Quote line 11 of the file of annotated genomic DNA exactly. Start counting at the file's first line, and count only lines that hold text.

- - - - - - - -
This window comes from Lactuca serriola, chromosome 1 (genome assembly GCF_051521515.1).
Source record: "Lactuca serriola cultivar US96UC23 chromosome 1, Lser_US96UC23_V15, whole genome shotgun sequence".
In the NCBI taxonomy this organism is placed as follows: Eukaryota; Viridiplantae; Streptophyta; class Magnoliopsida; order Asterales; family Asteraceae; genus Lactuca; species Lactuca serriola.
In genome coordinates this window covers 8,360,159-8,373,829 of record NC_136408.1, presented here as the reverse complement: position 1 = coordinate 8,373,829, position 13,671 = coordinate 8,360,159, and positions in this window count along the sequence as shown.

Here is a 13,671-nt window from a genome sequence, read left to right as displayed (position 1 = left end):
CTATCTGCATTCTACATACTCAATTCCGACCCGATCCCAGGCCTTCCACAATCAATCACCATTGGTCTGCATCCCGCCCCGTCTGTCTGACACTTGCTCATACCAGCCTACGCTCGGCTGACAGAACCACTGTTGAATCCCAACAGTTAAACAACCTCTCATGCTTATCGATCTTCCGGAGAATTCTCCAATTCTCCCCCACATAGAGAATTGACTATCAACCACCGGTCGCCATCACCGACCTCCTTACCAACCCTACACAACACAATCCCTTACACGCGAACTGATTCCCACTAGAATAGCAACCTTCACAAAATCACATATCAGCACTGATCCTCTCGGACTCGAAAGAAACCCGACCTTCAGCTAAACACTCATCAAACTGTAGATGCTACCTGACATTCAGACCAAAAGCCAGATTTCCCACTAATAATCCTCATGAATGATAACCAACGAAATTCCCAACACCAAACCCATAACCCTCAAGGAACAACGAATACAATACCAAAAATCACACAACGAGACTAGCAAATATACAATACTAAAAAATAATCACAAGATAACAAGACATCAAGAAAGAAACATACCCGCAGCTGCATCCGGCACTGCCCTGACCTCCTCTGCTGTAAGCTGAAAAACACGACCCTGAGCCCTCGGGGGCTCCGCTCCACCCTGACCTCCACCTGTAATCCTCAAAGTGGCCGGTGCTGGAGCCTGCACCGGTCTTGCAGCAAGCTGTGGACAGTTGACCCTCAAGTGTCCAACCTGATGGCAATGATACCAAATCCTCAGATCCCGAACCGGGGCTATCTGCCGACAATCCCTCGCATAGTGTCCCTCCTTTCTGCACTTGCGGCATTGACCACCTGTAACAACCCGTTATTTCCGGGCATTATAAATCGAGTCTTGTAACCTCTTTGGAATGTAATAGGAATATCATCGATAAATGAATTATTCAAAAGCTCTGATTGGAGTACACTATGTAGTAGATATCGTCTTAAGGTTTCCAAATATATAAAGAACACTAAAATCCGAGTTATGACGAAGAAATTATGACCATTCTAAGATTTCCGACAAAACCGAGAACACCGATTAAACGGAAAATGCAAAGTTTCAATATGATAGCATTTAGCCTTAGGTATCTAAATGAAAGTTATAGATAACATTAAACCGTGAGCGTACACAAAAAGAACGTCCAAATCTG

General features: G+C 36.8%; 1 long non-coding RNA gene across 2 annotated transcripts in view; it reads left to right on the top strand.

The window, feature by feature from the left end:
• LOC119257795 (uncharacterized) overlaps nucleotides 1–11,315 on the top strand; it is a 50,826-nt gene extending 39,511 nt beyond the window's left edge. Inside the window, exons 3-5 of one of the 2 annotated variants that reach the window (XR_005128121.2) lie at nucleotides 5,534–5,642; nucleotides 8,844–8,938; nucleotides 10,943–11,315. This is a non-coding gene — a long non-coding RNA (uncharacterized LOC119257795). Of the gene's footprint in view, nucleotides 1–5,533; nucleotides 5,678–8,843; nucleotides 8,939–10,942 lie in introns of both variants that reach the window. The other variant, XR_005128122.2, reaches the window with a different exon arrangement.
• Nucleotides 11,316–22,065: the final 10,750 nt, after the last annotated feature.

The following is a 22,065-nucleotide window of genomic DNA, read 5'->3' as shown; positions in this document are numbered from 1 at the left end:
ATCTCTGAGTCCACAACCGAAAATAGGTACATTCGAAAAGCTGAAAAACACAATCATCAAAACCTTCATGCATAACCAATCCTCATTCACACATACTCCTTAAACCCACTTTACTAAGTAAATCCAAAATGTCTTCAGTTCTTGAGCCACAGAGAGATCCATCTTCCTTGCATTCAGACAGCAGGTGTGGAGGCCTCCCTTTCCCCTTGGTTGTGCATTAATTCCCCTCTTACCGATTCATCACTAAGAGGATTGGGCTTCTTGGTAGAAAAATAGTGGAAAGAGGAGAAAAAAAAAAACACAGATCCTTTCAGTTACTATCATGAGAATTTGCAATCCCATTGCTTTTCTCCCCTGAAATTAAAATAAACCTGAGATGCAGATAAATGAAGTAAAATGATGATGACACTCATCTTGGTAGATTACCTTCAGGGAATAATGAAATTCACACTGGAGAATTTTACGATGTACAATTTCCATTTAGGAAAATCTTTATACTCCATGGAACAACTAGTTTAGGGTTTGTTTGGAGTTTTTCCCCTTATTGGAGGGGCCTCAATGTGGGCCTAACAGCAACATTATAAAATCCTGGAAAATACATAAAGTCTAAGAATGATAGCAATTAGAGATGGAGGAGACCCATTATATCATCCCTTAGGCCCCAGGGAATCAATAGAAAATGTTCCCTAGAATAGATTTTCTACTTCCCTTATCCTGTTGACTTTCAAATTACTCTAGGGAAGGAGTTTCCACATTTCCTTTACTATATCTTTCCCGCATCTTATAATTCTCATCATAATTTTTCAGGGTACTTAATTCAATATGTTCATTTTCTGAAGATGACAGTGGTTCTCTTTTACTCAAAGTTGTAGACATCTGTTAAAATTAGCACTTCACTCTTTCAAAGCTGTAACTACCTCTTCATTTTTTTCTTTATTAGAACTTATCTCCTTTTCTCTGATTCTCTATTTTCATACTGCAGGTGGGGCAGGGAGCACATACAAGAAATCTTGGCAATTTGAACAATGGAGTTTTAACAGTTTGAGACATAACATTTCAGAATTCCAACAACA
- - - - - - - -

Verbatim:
The following is a 22,065-nucleotide window of genomic DNA, read 5'->3' as shown; positions in this document are numbered from 1 at the left end: